I stopped touching people years ago. I felt safer that way but I envied those who revelled in physical contact. I’d watch puppies suckling from their mother, kneading, squealing and squirming until they fell asleep, huddled in a cocoon of warmth. I’d see children at the park, hand in hand as they tumbled and climbed, laughed and shouted. I’d observe elderly couples, arm in arm as they hobbled down the road, contentment spilling from their faces.
My last experience of touch was my stepfather. Meaty fingers that probed and dug, wounding flesh and my innermost being. I knew God wanted me to deal with it but it was too hard. Ten years had passed and my habits were part of who I was ... and yet I sensed that God was at work.
I woke up one morning and noticed my skin had become dry with flaky patches that itched. It passed through my mind that it reflected the state of my soul: dehydrated, shrivelled and dull.
I passed a skincare shop later that day and fragrance drifted out; a sea of jasmine laced with rose and carnation. On impulse I went inside for a closer look. Wooden shelves held clear tubs and bottles, and jewel-coloured shower gels mingled with pearlescent creams. An effervescent saleslady came over with a smile. “Can I help with anything?”
I hesitated and then decided to respond. “My skin is quite dry so I’m looking for a moisturising lotion.”
“Well we have a wonderful range. Cherry, sandalwood, olive, lemon ...” She passed me a dozen testers to smell, and asked my opinion of each of them.
“The strawberry is very nice.”
“Great. I’ll use that range to give you a demo.”
I imagined this would involve a squirt of lotion onto my hands that I would rub in myself. I was wrong.
“Come and sit here and I’ll get the products ready.”
I followed her into an alcove with a gleaming hand basin set into a marble shelf. She ran warm water into the curved china shell and asked me to put my hand into it. I wasn’t happy but my fear of looking like an idiot was stronger than my dislike of being touched. I stretched out my arm and she splashed water over it before patting it dry with a soft white towel.
“We’ll start with the body scrub,” she said, opening a large pot. Using a spatula, she scooped some out and pasted it onto my skin. I flinched as she began to rub it in and she paused with a smile, “Too cold for you? It’ll soon warm up.” With firm strokes she rubbed it up and down my arm and then onto my hand and between the fingers. “Now we rinse again.” Streams of warm water caressed my skin and the scent of strawberries filled the air.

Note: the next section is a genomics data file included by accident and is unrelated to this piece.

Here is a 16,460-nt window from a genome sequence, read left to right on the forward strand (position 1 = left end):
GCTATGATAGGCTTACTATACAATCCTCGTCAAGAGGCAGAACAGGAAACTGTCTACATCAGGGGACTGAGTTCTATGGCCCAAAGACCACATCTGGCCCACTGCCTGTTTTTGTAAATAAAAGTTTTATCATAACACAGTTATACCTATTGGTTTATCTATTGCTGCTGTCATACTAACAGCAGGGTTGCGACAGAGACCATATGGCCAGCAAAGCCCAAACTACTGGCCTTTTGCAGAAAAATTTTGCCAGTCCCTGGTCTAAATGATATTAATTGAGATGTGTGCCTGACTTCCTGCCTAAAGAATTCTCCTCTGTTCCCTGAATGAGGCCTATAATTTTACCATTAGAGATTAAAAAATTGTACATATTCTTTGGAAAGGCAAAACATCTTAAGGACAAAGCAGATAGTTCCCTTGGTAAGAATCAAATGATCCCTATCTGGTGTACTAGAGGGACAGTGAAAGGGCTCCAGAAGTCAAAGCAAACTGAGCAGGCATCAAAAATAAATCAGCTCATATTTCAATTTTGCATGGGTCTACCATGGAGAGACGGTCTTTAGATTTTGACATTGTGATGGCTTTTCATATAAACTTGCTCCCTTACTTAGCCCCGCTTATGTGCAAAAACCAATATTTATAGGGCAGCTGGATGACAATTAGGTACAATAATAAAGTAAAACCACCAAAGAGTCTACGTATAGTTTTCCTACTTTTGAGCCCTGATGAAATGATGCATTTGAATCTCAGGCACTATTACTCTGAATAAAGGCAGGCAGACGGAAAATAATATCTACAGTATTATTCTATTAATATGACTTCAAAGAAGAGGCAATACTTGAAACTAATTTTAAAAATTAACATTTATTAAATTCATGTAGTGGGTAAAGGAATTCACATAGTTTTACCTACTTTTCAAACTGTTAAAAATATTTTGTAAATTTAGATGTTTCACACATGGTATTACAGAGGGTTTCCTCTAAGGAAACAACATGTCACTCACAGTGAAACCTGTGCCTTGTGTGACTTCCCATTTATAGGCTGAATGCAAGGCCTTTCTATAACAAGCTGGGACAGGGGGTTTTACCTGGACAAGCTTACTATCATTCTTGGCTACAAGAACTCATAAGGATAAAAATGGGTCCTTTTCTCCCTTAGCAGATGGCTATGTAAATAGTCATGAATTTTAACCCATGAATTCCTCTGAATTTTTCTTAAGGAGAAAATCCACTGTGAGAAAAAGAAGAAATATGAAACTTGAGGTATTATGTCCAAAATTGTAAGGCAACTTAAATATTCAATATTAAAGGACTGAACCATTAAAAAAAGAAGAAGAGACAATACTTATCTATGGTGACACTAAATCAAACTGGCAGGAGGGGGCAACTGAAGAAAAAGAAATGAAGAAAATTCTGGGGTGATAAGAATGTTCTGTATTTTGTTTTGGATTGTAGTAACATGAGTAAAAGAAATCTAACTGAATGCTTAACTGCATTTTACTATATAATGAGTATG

“Next is the body-wash. This doesn’t contain soap and is gentle and moisturising.” She squeezed a blob into her hand and began to rub it into my skin, creating a tingling mass of bubbles. “Can you feel how refreshing it is?”
I nodded as her hands skimmed my flesh, soft yet firm as she rinsed and dabbed dry. To my surprise, I was enjoying the sensation.
“The final step is the moisturising lotion.” She pumped a squirt of lotion into her hands and rubbed them together before smoothing the cream into my skin. I couldn’t help but close my eyes as she stroked and massaged and worked the lotion deep into thirsty flesh. The aroma of strawberries hung rich in the air and I imagined a field bursting with plump fruit, a bowl swimming with strawberries and cream, and a slice of fresh bread, slathered with strawberry jam.
Relief mingled with expectancy and excitement when she was done.
“Have a look and see what you think.”
I drew my arms together and looked at the difference. The left one was chalky and pale, dull and dry. The right one was smooth with skin glowing and fragrant with life.
“It’s amazing!” I exclaimed.
I left shortly after with a bag of strawberry scrub, body-wash and lotion – and the understanding that body and soul are intertwined and connected. A simple hand massage had brought more healing than years of isolation. I still didn’t like the thought of being touched but I knew that was going to change. I smiled up at the heavens. “That was just the beginning, wasn’t it God.”
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